The Dark Side of Antibiotics

Why the CDC is advising hospitals to scale back on prescriptions.

National Journal
Brian Resnick
March 5, 2014, midnight

The Cen­ters for Dis­ease Con­trol and Pre­ven­tion wants hos­pit­als to is­sue few­er pre­scrip­tions for an­ti­bi­ot­ics. Why? Be­cause the drugs that are sup­posed to make people feel bet­ter are be­ing ab­used, ac­tu­ally caus­ing ill­ness, and hasten­ing the ar­rival of in­fec­tions for which medi­cine has no cure.

That’s not to say the CDC wants to cut the drugs from treat­ment en­tirely. A bac­teri­al in­fec­tion still re­quires an­ti­bi­ot­ics. Rather, the CDC wants to stifle the ap­prox­im­ately 30 per­cent to 50 per­cent of an­ti­bi­ot­ic treat­ments that the or­gan­iz­a­tion deems un­ne­ces­sary or in­ap­pro­pri­ate. The CDC also want doc­tors to make smarter dos­ing de­cisions when an­ti­bi­ot­ic use is ap­propi­ate. 

An­ti­bi­ot­ics can cause CDI (C. dif­fi­cile in­fec­tion), a diarrhea “that of­ten re­curs and can pro­gress to sepsis and death,” as the CDC re­port re­leased Tues­day reads. CDI oc­curs when an­ti­bi­ot­ics throw off the nat­ur­al bal­ance of healthy bac­teria in the di­gest­ive tract.

In the study, the CDC pre­dicted that de­creas­ing an­ti­bi­ot­ic use by 30 per­cent would lead to a 26 per­cent de­crease in CDI. By the CDC’s es­tim­ate, that would im­prove the out­comes of 65,000 people. Fur­ther­more, the cen­ter found that one in three pre­scrip­tions for ur­in­ary tract in­fec­tions con­tained a po­ten­tial er­ror (“giv­en without prop­er test­ing or eval­u­ation, or giv­en for too long”), and some hos­pit­als pre­scribe an­ti­bi­ot­ics at rates three times as high as oth­ers.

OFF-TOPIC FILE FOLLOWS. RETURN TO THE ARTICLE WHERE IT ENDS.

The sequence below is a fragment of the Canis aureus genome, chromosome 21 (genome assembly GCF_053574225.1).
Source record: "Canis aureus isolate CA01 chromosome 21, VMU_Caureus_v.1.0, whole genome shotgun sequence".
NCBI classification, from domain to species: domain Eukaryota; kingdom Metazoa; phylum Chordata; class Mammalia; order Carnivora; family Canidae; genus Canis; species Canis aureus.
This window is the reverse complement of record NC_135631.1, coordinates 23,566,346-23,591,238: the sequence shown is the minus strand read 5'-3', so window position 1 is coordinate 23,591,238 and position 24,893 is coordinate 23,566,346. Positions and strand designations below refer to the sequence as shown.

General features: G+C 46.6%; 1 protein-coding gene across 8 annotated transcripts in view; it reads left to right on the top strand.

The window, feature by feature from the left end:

But those prob­lems seem small when you con­sider the loom­ing threat of the over­use of an­ti­bi­ot­ics — the rise in dis­eases that do not re­spond to the drugs at all.

As re­por­ted in Septem­ber, the CDC es­tim­ates that 23,000 people a year die of such dis­eases. And bar­ring in­nov­a­tion in phar­ma­ceut­ic­als (which is lag­ging far be­hind ad­vance­ments in oth­er cat­egor­ies of drugs) or re­duc­tion ef­forts as out­lined in this cur­rent re­port, that num­ber is likely to rise.

The CDC is head­ing up an ef­fort to bet­ter track the spread of an­ti­bi­ot­ic res­ist­ance, and the Obama ad­min­is­tra­tion’s 2015 budget provides $30 mil­lion over the next five years to set up re­gion­al labor­at­or­ies to mon­it­or out­breaks.

There’s an in­ev­it­ab­il­ity to drug-res­ist­ant bac­teria, even with new ad­vances in the sci­ence. “Nature will take its course wherever an­ti­bi­ot­ics are used,” Jean Pa­tel, a re­search­er in mi­cro­bi­al res­ist­ance at the CDC, told me in Septem­ber. 

But the phar­ma­ceut­ic­al in­dustry is not even pro­du­cing those new drugs that could buy some time.

As The At­lantic demon­strates in its March is­sue, ap­provals of new an­ti­bi­ot­ic drugs are at their low­est levels in 30 years.

(The At­lantic)

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